• Save
Baroque Art
Upcoming SlideShare
Loading in...5
×
 

Baroque Art

on

  • 1,243 views

 

Statistics

Views

Total Views
1,243
Views on SlideShare
1,085
Embed Views
158

Actions

Likes
0
Downloads
0
Comments
0

7 Embeds 158

http://socialsciences-alltheway.blogspot.com.es 111
http://www.socialsciences-alltheway.blogspot.com.es 24
http://socialsciences-alltheway.blogspot.com 16
http://socialsciences-alltheway.blogspot.co.uk 3
http://socialsciences-alltheway.blogspot.com.au 2
http://socialsciences-alltheway.blogspot.ch 1
http://socialsciences-alltheway.blogspot.co.nz 1
More...

Accessibility

Categories

Upload Details

Uploaded via as Adobe PDF

Usage Rights

© All Rights Reserved

Report content

Flagged as inappropriate Flag as inappropriate
Flag as inappropriate

Select your reason for flagging this presentation as inappropriate.

Cancel
  • Full Name Full Name Comment goes here.
    Are you sure you want to
    Your message goes here
    Processing…
Post Comment
Edit your comment

Baroque Art Baroque Art Presentation Transcript

  • Baroque
  • What is Baroque art?• art created between 1600-1750• predominantly religious emotionalism, dynamic energy and exhuberant decorative richness• generated in Rome, and spread all over Europe and beyond (including colonies)• freedom: artists able to express their emotions and their reality• more awareness of people, surrounding, nature and the world (European expansion and scientific discoveries)• art and religion: – Protestant areas responded with a lack of religious art, concentrating on paintings that thaught viewers moral lessons – Catholic reacted with the Counter-reformation to renovate Catholicism. They needed to attract viewers with religious that impacted on them. The objective was to express the triumph of the Catholic Church.
  • Architecture Painting Sculpture -rounded arches and curved lines; -realism - compositions with openCharacteristics domes - movement and energy spaces - curving facades - strong emotions -realism, naturalistic - couloured marble, gilt and - variety of subjects: details, personal features bronze religious, mythology, - intense feelings and - decorated or painted ceilings daily life, still lives, gestures - highly decortaed walls portraits - movement, energy and - golden painting vitality - spiral columns - folds in clother - areas of light and shade - areas of light and shade - architecture took on the fluid, plastic aspects of sculpture Gian Lorenzo Bernini Italian school: Gian Lorenzo Bernini Francesco Borromini CaravaggioExamples/ Dutch school:Artists Rembrandt, Vermeer Flemish school: Rubens, Van Dyck José de Churriguera Diego Velázquez Gregorio Fernández José Ribera Alonso CanoSpanish Francisco de Zurbarán Martínez-Montañésexamples/ Bartolomé Esteban Pedro de Mena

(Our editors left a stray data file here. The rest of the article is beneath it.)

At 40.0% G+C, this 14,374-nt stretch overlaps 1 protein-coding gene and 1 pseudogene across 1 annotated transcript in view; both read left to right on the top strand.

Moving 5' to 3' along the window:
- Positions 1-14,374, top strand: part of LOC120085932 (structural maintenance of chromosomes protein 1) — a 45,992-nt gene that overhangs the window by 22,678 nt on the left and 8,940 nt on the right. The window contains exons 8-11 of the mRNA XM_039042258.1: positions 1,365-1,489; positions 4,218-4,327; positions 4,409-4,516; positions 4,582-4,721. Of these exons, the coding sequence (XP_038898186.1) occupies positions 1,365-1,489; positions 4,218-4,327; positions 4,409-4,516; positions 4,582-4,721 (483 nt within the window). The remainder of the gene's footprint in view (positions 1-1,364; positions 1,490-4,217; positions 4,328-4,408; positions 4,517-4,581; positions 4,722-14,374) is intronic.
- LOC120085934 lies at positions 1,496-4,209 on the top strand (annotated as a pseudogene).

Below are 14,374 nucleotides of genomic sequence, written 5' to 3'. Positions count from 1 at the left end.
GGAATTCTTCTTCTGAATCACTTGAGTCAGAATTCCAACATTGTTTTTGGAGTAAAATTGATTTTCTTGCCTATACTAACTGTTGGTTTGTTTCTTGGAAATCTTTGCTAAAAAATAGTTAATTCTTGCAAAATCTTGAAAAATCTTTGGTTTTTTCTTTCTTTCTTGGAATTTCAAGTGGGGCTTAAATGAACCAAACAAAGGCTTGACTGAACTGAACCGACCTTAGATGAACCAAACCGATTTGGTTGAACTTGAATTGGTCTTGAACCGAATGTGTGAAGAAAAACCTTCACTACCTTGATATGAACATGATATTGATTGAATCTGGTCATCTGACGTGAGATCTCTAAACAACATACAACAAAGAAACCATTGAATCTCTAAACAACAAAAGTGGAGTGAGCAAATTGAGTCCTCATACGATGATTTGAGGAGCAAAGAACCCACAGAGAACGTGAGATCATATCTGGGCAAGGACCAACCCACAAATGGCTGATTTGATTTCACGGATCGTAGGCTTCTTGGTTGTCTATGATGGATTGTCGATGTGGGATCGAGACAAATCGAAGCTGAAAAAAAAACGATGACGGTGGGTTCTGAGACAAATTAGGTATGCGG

• St. Peter’s Square and Basilicaa. Why was Rome so important in the 16th century?b. When did the building of the basilica started?c. What does the colonnade symbolize?d. Look at the photograph of St. Peter’s Square and Basilica and write a brief description of it.
  • Queen’s bedroom, VersaillesAdjectives to describe it Description of contents
  • Las Meninas by Diego Velázqueza. Describe the paintingb. Are the people portrayed posing for the painting?c. Analyse the layout 1. In which half of the painting do people appera? 2. Who is at the centre of the composition?d. Analyse the technique 1. How do we call the technique of light and shade? 2. How does Velázquez achieve a sense of depth? 3. Look at the faces from different angles. In what ways are they peculiar? 4. What techniques does Velázquez use to show distance?e. What do you think? Does Velázquez paint the people in a realistic way or he idealise their features?